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Wednesday, 23 April 2014 - 11:10
Missing Malaysia Airline MH370 may have landed, not crashed': Diego Garcia?

Latest update: The search for missing Malaysia Airlines flight MH370 may be forced to re-investigate the possibility that the passenger jet with 239 on board landed, according to new reports.

A report in the Financial Express, quoting The New Strait Times has quoted sources close to the probe that the investigation teams are considering revisiting the possibility that the plane did not crash into the ocean and had landed safely at an unknown location.

“The thought of it landing somewhere else is not impossible, as we have not found a single debris that could be linked to MH370. However, the possibility of a specific country hiding the plane when more than 20 nations are searching for it, seems absurd,” the sources told the NST.

This latest report will once again put the spotlight on the island of Deigo Garcia and the conspiracy theory that the small atoll is the most likely spot the plane could have landed.

It’s the kind of news that families of passengers of missing Malaysia Airlines flight MH370 will dread, but as long as the search goes on in vain cyclone or not, the fact is, all options are on the table.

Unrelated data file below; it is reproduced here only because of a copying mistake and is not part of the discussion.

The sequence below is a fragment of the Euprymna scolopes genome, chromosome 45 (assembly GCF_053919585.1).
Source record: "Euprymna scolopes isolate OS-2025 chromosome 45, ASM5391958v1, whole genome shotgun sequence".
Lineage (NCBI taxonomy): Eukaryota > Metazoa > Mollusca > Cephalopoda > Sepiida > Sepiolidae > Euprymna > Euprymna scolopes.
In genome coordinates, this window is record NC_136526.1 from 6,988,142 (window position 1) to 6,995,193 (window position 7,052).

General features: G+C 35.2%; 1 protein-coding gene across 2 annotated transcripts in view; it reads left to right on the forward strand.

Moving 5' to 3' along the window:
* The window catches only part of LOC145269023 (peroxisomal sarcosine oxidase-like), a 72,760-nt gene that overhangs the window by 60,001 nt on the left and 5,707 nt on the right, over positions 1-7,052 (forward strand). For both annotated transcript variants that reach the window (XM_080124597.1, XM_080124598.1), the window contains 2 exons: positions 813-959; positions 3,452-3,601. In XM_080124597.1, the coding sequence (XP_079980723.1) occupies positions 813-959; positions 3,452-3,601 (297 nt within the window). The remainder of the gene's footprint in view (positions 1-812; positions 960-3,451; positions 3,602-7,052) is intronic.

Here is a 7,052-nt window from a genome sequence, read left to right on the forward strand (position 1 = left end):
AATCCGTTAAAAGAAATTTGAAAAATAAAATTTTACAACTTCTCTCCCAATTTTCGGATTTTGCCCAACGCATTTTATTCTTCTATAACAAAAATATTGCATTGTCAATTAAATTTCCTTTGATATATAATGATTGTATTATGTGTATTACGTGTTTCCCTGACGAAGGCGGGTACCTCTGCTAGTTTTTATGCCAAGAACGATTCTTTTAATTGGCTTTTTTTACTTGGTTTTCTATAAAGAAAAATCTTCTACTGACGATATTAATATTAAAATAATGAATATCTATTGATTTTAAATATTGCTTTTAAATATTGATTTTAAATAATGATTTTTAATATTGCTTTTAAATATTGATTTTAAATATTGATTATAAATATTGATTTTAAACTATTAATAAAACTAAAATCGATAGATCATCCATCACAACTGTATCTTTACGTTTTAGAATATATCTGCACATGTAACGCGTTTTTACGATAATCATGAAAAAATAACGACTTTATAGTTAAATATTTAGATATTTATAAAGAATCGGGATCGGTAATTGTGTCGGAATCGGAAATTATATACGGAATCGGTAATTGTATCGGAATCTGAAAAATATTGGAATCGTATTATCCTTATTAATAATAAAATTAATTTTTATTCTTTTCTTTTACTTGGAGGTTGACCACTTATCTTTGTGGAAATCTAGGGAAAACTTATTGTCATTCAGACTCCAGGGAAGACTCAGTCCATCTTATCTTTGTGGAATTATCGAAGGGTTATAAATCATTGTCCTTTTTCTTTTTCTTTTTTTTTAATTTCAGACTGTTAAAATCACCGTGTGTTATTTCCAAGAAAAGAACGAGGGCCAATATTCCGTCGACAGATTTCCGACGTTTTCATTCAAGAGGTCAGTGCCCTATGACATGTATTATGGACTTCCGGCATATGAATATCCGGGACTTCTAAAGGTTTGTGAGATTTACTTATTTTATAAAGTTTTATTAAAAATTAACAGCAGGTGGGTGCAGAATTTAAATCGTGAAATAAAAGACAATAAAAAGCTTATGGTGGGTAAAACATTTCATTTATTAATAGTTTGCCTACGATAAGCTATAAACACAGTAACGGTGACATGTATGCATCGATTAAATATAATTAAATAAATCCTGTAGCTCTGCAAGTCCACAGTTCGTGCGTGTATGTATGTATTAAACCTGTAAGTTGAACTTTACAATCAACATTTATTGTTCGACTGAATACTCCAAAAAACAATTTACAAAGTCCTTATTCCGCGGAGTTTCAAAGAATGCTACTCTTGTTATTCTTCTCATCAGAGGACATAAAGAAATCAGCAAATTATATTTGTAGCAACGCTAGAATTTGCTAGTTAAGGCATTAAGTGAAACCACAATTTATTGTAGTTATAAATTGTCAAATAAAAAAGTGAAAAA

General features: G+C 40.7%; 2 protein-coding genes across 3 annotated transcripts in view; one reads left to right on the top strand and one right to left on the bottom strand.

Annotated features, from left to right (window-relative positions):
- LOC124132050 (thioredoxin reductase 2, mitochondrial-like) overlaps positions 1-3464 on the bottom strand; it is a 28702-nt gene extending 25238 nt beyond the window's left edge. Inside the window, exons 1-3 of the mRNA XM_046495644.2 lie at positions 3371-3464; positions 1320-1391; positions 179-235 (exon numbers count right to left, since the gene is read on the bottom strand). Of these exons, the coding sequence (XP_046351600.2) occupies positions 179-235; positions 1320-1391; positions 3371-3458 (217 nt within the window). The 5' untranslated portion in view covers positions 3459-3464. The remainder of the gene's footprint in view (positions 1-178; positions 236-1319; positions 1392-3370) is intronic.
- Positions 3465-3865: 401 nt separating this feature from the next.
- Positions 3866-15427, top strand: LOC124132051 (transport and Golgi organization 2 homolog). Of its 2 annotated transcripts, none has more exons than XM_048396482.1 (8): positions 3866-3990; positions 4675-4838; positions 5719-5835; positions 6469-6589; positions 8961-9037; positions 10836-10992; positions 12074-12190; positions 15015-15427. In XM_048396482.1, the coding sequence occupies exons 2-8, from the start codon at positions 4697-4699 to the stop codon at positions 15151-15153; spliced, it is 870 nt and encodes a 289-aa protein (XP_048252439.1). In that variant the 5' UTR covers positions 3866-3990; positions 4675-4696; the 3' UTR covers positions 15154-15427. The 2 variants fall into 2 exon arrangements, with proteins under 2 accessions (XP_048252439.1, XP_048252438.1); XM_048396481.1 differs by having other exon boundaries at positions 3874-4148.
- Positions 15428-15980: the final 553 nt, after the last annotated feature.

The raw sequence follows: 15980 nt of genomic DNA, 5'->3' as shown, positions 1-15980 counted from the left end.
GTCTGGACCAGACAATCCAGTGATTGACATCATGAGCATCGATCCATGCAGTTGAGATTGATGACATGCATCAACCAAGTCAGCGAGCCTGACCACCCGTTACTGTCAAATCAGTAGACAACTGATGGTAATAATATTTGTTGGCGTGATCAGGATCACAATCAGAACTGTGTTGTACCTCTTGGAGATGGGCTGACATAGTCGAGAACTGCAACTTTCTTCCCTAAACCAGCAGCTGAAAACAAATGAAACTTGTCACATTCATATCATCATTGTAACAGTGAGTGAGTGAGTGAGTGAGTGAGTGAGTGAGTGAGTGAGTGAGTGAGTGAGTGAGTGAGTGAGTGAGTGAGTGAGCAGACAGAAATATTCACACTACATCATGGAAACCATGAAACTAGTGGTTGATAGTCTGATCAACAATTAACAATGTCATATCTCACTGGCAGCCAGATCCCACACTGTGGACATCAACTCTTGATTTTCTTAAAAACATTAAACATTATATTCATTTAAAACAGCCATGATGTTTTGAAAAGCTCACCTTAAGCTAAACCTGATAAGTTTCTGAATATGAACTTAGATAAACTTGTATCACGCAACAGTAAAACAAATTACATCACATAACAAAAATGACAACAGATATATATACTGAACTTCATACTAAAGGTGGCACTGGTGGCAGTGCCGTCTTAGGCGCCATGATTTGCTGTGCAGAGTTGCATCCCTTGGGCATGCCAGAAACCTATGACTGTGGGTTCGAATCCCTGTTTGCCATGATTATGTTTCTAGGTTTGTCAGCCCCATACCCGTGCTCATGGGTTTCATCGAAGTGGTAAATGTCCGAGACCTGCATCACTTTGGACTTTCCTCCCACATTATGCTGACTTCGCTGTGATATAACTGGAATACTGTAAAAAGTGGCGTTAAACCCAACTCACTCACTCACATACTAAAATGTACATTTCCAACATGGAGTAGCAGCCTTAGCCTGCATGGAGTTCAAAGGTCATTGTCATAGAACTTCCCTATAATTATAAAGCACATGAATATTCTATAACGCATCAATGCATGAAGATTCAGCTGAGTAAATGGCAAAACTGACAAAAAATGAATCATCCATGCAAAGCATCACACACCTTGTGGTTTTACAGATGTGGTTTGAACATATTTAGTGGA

According to a report on website asiaone.com, quoting the New Straits Times, members of the International Investigation Team (IIT) in charge of the search are considering the possibility that the search is going on in the wrong area.

Quoting sources within the team based in Kuala Lumpur, the possibility that the jet had landed somewhere else, instead of ending up in the southern Indian Ocean, is now back on the table.

"The thought of it landing somewhere else is not impossible, as we have not found a single debris that could be linked to MH370,” the report said.

As the remote controlled submarine was expected to complete its ninth mission on Tuesday, four days after the coordination centre gave the five-day timeframe, the centre confirmed that it had covered about two thirds of its target search area and had found "no contacts of interest".

The dawning prospect of the Bluefin-21, initially seen as the search's most promising aid, completing its mission without a trace of the missing aircraft has authorities under pressure to determine which strategy to take next.

The daily search involving some two dozen nations is already shaping up to be the most expensive in aviation history.
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